have a relationship with other data that I just need on certain occasions. There are fully unstructured databases
where there is no structure. Each end of each row just
identifies some kind of concept. Those are called schemalist databases and
just they have no rules. And that sounds really crazy, like why
would I want a database without any rules? Those type of databases focus on speed,
operating very, very fast. The whole database is usually designed to
answer one question and one question only. Remember that query I wrote? That’s a question and if I have
a very particular report I can have an unstructured database just
to feed that one report. Now if I change my mind and
want to ask it a different question. Too bad, doesn’t work, right? The database is built to
support that one question. In a relational database you can
ask it whatever question you want. The data relationships are all mapped and
you can ask it all sorts of different questions and it can generate those
results and give you what you need. So really, really flexible there. Now, in a relational database
which is the most common- when we talk about Microsoft SQL and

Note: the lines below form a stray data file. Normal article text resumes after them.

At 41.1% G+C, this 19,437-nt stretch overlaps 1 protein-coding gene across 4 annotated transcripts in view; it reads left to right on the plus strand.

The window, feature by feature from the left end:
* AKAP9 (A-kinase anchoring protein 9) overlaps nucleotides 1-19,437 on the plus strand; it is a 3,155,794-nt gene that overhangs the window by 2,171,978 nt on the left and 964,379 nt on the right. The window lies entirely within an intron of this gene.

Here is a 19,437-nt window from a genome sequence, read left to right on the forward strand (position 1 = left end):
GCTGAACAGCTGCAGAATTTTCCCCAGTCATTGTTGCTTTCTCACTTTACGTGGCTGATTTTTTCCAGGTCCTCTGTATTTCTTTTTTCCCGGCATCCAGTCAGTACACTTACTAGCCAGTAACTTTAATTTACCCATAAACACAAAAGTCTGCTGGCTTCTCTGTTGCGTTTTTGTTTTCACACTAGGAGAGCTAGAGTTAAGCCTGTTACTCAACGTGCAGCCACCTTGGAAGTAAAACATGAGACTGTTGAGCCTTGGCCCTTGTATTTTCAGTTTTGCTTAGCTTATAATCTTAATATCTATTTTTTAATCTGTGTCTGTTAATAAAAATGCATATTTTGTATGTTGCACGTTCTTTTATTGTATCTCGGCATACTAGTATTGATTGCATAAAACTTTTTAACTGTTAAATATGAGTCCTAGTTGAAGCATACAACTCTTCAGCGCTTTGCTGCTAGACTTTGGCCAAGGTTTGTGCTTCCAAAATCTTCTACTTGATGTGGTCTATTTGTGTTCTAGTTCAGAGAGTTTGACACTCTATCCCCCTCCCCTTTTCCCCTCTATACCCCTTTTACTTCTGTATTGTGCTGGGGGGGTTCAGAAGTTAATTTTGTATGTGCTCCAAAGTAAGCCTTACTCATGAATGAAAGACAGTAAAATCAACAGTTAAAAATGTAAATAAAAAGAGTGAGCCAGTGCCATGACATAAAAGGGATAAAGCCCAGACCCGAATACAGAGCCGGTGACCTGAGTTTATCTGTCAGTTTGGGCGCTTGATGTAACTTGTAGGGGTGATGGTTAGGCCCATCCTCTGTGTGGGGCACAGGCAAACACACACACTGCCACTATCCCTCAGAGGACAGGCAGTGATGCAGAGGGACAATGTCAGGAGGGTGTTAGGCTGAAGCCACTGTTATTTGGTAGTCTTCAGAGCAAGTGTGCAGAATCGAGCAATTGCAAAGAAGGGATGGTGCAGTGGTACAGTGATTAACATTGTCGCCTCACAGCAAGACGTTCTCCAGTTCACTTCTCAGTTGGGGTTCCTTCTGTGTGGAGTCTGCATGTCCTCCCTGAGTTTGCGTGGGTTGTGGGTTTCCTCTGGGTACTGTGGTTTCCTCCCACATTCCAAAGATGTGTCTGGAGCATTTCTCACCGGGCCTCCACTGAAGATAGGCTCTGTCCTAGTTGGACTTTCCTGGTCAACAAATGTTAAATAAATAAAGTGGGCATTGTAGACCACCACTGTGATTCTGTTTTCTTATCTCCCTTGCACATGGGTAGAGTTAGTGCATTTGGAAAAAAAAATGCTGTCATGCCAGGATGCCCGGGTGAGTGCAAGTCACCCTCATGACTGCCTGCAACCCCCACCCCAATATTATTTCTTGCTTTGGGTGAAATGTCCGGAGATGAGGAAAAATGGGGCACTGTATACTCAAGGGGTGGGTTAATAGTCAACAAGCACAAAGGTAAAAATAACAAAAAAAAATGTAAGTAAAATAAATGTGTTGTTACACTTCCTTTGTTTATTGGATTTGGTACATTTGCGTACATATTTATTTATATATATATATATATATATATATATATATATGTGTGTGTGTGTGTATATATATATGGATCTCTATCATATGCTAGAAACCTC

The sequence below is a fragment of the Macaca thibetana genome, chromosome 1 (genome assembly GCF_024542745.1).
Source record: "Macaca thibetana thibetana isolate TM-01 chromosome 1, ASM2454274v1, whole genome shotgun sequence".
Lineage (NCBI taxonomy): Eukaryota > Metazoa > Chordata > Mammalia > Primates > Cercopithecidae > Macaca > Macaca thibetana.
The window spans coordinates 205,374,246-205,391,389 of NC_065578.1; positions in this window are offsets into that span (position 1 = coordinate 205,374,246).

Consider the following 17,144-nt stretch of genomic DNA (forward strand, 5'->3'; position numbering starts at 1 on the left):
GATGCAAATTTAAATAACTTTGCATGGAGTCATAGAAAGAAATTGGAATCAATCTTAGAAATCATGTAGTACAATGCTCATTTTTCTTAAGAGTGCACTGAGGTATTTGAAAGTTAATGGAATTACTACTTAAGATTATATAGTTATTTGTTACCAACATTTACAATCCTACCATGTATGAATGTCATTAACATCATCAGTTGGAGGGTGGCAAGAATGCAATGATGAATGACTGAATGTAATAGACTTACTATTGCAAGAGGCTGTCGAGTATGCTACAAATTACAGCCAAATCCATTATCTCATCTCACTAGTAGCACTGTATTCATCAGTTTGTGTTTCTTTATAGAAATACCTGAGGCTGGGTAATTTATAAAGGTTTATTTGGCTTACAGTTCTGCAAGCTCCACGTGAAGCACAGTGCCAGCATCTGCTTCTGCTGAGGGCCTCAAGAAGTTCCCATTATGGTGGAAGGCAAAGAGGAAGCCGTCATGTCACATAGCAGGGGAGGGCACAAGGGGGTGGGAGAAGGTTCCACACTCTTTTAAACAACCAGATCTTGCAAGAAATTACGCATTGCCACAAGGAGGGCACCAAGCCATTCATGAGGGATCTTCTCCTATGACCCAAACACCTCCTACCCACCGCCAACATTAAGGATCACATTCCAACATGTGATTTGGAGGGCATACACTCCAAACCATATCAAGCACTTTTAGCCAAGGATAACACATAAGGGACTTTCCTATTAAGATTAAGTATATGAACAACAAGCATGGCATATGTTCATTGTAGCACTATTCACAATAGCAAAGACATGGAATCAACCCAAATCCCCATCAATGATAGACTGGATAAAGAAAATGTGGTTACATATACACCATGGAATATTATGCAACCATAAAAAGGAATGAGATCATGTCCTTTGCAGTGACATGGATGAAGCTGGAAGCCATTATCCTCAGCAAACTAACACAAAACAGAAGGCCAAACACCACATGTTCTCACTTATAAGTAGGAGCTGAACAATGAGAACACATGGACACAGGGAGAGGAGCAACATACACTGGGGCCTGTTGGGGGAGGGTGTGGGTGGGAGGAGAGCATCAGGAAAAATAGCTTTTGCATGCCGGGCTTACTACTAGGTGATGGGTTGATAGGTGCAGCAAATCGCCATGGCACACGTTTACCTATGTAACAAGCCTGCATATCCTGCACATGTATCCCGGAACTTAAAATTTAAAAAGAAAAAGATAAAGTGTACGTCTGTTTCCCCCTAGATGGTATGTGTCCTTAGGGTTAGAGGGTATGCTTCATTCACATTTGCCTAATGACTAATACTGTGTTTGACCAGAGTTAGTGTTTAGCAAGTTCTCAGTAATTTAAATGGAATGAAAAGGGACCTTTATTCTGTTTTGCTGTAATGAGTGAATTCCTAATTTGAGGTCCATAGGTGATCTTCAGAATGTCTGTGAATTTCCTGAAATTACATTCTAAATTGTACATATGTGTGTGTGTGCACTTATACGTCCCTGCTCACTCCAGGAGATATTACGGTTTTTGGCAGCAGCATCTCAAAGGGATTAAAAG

Oracle and mariadb, postgresql, those are all
relational databases, right? They’re not so much designed for speed
as they are for flexibility and power. They give you a lot of power to ask
all the questions that you want. When you ask them questions,
you’re basically coming in and getting data out of a table like this. And you have a column like contact_id. And then in the table you have rows, and
there will be a value in that column for what the contact_id is for
that particular order. You get that information back. There are databases that are called
noSQL databases or not only SQL. And what those do is make it
where each row isn’t necessarily aligned with a particular value. And with these, you’ll usually have
what’s called a key/value database where it actually identifies what
the column name is in the row instead. So instead of having well
defined columns like this, I would just have a row that said, order
ID five, first name Don, last name Pizzet. And it’s just all right there in
that one entry I’ve got the key and the value stored in the same
entry I’m not relying, I don’t care what
the column name is called. Cuz everything I need is right there in
the data that’s being stored with it. Those are popular with big data with
massive, massive amounts of data. But they’re usually tuned